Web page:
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For other meanings of the word balance, see:

A balance (also beam balance or laboratory balance) is used to accurately measure the mass of an object. This class of measuring instrument uses a comparison technique in its conventional form of a beam from which a weighing pan and scale pan are suspended. To weigh an object, it is placed on the measuring pan, and standard weights are added to the scale pan until the beam is in equilibrium.

Very precise measurements are achieved by ensuring that the fulcrum of the beam is friction-free (a knife edge is the traditional solution), by attaching a pointer to the beam which amplifies any deviation from a balance position; and finally by using the lever principle, which allows fractional weights to be applied by movement of a small weight along the measuring arm of the beam.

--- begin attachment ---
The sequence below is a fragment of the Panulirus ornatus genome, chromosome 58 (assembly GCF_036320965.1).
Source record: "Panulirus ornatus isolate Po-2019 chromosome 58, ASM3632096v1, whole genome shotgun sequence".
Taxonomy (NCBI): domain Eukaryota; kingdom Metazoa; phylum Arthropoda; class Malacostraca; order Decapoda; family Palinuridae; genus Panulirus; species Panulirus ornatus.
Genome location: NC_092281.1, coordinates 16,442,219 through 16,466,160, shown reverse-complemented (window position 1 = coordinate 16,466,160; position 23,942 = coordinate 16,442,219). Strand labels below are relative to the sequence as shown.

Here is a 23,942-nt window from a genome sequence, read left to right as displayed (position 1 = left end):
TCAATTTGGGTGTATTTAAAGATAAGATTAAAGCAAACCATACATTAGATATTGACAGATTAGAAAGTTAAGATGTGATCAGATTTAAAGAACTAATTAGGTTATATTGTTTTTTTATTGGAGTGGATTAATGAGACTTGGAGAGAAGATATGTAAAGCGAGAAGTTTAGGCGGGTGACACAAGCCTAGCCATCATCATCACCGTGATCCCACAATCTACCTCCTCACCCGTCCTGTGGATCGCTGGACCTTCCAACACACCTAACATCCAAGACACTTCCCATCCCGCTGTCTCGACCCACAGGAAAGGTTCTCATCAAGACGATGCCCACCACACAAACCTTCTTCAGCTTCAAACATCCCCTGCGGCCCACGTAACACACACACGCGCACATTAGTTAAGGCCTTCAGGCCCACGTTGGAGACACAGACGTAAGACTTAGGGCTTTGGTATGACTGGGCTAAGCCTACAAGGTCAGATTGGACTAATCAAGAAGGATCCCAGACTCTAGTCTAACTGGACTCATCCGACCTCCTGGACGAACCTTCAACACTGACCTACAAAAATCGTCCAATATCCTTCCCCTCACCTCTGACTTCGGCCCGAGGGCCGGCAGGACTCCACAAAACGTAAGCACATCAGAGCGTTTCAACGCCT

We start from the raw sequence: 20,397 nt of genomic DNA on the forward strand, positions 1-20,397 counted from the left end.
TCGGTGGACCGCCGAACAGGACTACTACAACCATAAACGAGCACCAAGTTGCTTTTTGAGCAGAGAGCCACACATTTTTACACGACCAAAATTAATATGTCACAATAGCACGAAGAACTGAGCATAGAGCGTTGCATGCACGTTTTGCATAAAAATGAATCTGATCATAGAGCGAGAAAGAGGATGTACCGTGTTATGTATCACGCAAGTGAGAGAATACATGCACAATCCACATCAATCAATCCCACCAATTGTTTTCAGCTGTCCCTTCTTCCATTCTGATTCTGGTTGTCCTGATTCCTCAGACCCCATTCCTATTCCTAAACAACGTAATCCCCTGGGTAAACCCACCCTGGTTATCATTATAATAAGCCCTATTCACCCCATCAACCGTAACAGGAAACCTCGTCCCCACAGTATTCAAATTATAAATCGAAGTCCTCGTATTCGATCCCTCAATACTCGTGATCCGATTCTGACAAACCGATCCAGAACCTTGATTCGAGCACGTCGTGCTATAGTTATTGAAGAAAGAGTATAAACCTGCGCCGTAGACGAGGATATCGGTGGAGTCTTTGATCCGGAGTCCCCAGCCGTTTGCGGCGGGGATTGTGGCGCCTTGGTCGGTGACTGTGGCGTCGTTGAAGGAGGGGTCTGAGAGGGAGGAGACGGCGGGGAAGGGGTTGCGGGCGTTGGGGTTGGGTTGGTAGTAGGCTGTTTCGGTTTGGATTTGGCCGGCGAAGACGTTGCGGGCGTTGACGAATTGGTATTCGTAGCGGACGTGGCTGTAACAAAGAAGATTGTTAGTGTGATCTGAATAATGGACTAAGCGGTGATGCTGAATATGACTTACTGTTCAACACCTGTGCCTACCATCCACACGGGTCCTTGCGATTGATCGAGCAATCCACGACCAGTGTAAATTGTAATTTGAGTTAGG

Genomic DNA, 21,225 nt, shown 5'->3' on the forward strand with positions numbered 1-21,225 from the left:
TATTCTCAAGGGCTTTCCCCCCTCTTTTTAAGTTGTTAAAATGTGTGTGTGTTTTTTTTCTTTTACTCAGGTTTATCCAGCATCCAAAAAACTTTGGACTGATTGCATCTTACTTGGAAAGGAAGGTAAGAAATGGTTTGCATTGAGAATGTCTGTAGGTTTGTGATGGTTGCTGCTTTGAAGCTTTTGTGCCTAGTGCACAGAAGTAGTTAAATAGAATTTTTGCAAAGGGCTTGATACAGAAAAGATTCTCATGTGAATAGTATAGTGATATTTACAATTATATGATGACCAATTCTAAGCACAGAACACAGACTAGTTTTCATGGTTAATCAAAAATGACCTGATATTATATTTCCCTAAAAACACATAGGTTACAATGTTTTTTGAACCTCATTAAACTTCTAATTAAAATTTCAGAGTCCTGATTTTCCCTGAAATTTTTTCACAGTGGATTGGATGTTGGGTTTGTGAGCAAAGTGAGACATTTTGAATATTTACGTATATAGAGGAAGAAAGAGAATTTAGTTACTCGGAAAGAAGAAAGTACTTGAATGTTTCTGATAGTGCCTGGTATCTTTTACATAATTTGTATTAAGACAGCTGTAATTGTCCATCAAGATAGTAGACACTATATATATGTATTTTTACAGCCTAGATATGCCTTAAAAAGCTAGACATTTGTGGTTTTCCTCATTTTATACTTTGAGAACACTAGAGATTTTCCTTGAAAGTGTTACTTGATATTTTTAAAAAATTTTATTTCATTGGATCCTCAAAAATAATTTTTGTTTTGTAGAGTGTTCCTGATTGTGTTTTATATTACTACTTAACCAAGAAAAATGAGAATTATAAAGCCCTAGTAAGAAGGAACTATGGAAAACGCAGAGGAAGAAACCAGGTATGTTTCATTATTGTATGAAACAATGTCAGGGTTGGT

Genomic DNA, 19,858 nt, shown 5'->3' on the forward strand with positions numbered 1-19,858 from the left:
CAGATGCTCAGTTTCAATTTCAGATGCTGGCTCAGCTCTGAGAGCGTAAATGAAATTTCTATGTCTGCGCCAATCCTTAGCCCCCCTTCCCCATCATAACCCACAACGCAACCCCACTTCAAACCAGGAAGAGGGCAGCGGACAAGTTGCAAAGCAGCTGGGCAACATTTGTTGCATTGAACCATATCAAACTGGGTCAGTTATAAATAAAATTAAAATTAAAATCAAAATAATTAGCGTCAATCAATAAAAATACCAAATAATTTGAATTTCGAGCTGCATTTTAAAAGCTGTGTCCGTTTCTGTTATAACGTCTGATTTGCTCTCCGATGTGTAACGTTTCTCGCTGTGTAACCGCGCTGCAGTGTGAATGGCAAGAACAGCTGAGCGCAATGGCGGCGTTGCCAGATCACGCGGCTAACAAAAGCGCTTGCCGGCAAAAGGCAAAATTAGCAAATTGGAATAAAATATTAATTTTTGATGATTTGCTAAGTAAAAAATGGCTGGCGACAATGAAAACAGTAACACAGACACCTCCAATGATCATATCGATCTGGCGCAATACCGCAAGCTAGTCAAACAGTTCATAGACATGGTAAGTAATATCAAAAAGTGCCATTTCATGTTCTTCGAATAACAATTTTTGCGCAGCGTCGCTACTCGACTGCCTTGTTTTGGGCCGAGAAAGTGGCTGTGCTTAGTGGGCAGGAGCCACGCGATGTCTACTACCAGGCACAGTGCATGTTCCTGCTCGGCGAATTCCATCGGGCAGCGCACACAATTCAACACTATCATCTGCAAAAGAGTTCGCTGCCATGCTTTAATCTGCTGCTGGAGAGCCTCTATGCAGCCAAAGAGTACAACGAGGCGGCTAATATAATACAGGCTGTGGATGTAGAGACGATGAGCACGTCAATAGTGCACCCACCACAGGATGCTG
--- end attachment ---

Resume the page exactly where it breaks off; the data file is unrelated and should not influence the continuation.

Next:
While the word "weigh" or "weight" is often used, any balance scale actually measures mass, which is not dependent upon the force of gravity, as opposed to a scale with a spring, which measures weight. Mass is properly measured in gramss, kilograms, pounds, ounces, or slugs; while weight is in newtonss or pound force.

A balance can also refer to the amount of money remaining in an account, such as in banking.